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Recently, I was out for a bike ride along a major road and I was horrified to see a Labrador Retriever jump through the back window of a moving car and get partially dragged by his leash. Thankfully, traffic stopped and the owners stopped the car quickly. Most of all, this was a big reminder about how important it is for dogs to be properly restrained when in cars, and to be taught how to behave in a vehicle to ensure dog car safety.
For everyone’s safety, dogs shouldn’t be riding on the driver’s lap, or unrestrained in the car. Dogs should also never ride in the back of a pickup truck (which is illegal in many areas), whether if they are loose, tethered, or crated. When dogs are riding in a vehicle, they should be in a dog crate or secured with a crash-tested dog seat belt.
Seat belts are great options if your vehicle isn’t large enough to accommodate an appropriately sized crate for your dog. This will prevent your dog from being injured or ejected from the car in the event that you have to brake quickly, or if you get into an accident. If your dog is wearing a seat belt in the backseat of your car, make sure that you have turned on the child locks to prevent your dog from pawing at the door and accidentally opening a window.
To ensure dog car safety, you’ll also want to keep windows completely rolled up or only cracked open. Never allow your dog to ride in the car with their head out the window. This can result in injury from a dog jumping out of the car (like I witnessed), or a dog’s eyes being injured by flying debris. Also, don’t leave your dog alone in the car, whether it’s they’re in a hot car or a cold car.
Dog Car Safety Training
Although car travel is familiar to humans, how to behave in this scenario isn’t something dogs automatically understand.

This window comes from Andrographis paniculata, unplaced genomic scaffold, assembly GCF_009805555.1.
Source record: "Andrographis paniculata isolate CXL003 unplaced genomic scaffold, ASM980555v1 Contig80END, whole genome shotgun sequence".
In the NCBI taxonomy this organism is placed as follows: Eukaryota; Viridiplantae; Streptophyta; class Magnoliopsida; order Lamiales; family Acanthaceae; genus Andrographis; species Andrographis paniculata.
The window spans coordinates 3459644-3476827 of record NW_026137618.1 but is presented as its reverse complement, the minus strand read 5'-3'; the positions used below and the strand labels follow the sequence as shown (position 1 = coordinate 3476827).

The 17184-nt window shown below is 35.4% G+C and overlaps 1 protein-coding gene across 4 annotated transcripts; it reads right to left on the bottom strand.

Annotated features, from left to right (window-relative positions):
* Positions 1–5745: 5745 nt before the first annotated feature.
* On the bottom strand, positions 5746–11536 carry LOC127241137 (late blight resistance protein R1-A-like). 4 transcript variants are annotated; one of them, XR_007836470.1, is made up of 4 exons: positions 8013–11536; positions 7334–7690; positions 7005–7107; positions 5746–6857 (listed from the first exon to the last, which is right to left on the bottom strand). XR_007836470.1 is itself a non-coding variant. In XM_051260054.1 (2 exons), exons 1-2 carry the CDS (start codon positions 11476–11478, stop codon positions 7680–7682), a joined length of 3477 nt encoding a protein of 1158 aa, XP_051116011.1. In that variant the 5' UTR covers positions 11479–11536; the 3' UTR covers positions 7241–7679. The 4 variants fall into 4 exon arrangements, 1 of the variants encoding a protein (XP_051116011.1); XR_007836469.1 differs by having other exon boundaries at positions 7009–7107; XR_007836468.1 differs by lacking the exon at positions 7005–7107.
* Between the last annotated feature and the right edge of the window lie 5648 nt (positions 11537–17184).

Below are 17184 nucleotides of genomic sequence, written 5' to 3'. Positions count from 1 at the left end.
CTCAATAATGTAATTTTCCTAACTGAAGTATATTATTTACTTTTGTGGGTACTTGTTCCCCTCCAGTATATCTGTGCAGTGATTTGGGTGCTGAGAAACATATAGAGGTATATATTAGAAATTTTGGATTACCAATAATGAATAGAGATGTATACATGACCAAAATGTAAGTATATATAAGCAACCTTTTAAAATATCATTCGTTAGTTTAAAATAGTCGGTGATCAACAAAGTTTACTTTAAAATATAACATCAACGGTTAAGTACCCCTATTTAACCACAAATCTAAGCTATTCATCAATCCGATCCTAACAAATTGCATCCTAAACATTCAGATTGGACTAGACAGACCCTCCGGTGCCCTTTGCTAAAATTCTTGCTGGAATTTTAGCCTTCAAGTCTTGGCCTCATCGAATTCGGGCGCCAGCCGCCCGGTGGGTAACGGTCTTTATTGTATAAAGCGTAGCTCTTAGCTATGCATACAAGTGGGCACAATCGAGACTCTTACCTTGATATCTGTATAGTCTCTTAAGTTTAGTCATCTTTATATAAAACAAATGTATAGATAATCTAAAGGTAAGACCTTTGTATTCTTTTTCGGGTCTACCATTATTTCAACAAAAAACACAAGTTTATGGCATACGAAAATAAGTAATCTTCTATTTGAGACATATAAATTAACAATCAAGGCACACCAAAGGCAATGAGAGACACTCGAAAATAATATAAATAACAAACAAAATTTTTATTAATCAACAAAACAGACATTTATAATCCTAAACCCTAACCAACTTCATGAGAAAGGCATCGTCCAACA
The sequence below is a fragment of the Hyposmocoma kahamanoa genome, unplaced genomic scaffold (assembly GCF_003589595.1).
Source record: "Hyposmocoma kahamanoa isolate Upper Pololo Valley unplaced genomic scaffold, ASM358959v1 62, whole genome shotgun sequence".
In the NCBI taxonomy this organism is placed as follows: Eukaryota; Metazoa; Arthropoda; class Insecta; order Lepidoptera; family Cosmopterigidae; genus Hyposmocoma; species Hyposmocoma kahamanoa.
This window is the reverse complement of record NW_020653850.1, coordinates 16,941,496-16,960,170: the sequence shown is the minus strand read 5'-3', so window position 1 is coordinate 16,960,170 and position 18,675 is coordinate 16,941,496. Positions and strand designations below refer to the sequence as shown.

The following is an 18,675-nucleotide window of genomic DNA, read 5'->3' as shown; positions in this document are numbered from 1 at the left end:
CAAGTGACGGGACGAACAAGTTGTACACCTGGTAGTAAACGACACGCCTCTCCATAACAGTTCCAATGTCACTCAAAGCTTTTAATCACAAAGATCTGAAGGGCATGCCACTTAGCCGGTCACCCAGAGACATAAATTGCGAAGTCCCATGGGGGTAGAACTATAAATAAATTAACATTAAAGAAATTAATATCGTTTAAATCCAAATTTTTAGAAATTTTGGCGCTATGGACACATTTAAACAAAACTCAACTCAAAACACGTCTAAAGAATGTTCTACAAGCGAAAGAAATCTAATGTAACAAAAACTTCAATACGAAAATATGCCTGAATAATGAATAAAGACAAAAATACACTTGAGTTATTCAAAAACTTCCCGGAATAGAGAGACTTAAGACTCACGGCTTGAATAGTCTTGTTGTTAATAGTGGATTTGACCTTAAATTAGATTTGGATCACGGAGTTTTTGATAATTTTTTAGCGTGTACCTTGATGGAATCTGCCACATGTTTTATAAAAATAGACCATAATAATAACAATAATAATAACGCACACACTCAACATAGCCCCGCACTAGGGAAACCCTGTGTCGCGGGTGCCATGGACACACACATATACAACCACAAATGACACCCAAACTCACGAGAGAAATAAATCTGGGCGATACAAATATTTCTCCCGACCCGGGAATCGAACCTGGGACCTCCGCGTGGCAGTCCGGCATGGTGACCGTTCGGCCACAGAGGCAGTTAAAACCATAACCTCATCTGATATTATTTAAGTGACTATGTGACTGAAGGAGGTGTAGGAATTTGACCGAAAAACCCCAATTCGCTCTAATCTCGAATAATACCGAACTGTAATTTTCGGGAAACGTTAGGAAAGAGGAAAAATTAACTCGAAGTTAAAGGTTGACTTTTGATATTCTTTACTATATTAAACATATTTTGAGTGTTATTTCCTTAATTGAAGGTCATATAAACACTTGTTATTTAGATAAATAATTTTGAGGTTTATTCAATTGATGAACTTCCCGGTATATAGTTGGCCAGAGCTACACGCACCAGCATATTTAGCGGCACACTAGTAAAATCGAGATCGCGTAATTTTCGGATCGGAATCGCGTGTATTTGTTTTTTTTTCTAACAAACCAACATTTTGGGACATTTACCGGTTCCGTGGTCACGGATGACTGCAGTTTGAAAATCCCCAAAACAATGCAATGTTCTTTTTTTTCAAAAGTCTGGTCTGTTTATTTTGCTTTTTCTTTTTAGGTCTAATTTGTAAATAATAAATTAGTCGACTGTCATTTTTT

As soon as your dog or puppy comes home, begin teaching your dog to behave safely and calmly in and around your car.
- To start, get your dog comfortable and familiar with the restraint equipment (crate or seat belt) ahead of time outside of the car.
- Let your dog investigate the seat belt or crate, and offer them dog treats and praise for approaching and sniffing the equipment.
- Keep training sessions short and fun.
- When your dog is comfortable with the crate and seat belt, you’re ready to get into the car.
- Introduce your dog to the car. Have a family member or friend drive so you can focus on working with your dog.
- Depending on your dog’s age, health, and size, either lift your dog into the car or encourage them to jump up. Praise and treat for getting into the car. Close your dog in their crate or connect their seat belt.
- Start car training without a planned trip in mind. This way, you won’t be in a hurry and can start with just a short drive down the street, especially if you already know your dog gets excited or struggles in the car. Praise and treat (small treats that aren’t likely to upset your dog’s stomach) your dog for any calm and relaxed behavior, like not barking or lying down.